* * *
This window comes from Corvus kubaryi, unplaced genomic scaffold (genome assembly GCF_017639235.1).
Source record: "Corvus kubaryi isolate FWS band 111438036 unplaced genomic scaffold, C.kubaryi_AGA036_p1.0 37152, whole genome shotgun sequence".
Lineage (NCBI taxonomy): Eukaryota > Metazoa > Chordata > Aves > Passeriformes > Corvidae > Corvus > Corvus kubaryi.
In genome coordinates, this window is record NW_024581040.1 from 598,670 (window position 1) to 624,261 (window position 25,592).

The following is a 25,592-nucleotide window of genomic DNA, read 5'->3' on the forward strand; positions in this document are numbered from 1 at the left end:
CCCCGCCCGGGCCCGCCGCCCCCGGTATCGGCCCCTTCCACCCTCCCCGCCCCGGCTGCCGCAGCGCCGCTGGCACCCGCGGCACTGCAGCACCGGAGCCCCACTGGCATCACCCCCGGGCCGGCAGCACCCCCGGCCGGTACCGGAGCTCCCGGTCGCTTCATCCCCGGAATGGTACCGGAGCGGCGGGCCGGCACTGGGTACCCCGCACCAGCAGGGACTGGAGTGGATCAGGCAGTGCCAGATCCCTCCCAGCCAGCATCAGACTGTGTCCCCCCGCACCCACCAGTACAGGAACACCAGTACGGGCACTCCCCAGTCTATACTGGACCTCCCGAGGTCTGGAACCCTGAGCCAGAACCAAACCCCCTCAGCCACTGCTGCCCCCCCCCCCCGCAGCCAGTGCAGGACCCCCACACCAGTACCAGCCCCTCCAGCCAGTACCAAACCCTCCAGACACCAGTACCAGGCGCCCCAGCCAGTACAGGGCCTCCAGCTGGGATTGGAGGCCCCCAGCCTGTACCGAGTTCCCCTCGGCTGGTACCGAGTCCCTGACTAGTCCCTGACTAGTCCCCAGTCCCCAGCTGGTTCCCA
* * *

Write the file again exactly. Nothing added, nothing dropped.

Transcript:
This window comes from Corvus kubaryi, unplaced genomic scaffold (genome assembly GCF_017639235.1).
Source record: "Corvus kubaryi isolate FWS band 111438036 unplaced genomic scaffold, C.kubaryi_AGA036_p1.0 37152, whole genome shotgun sequence".
Lineage (NCBI taxonomy): Eukaryota > Metazoa > Chordata > Aves > Passeriformes > Corvidae > Corvus > Corvus kubaryi.
In genome coordinates, this window is record NW_024581040.1 from 598,670 (window position 1) to 624,261 (window position 25,592).

The following is a 25,592-nucleotide window of genomic DNA, read 5'->3' on the forward strand; positions in this document are numbered from 1 at the left end:
CCCCGCCCGGGCCCGCCGCCCCCGGTATCGGCCCCTTCCACCCTCCCCGCCCCGGCTGCCGCAGCGCCGCTGGCACCCGCGGCACTGCAGCACCGGAGCCCCACTGGCATCACCCCCGGGCCGGCAGCACCCCCGGCCGGTACCGGAGCTCCCGGTCGCTTCATCCCCGGAATGGTACCGGAGCGGCGGGCCGGCACTGGGTACCCCGCACCAGCAGGGACTGGAGTGGATCAGGCAGTGCCAGATCCCTCCCAGCCAGCATCAGACTGTGTCCCCCCGCACCCACCAGTACAGGAACACCAGTACGGGCACTCCCCAGTCTATACTGGACCTCCCGAGGTCTGGAACCCTGAGCCAGAACCAAACCCCCTCAGCCACTGCTGCCCCCCCCCCCCGCAGCCAGTGCAGGACCCCCACACCAGTACCAGCCCCTCCAGCCAGTACCAAACCCTCCAGACACCAGTACCAGGCGCCCCAGCCAGTACAGGGCCTCCAGCTGGGATTGGAGGCCCCCAGCCTGTACCGAGTTCCCCTCGGCTGGTACCGAGTCCCTGACTAGTCCCTGACTAGTCCCCAGTCCCCAGCTGGTTCCCA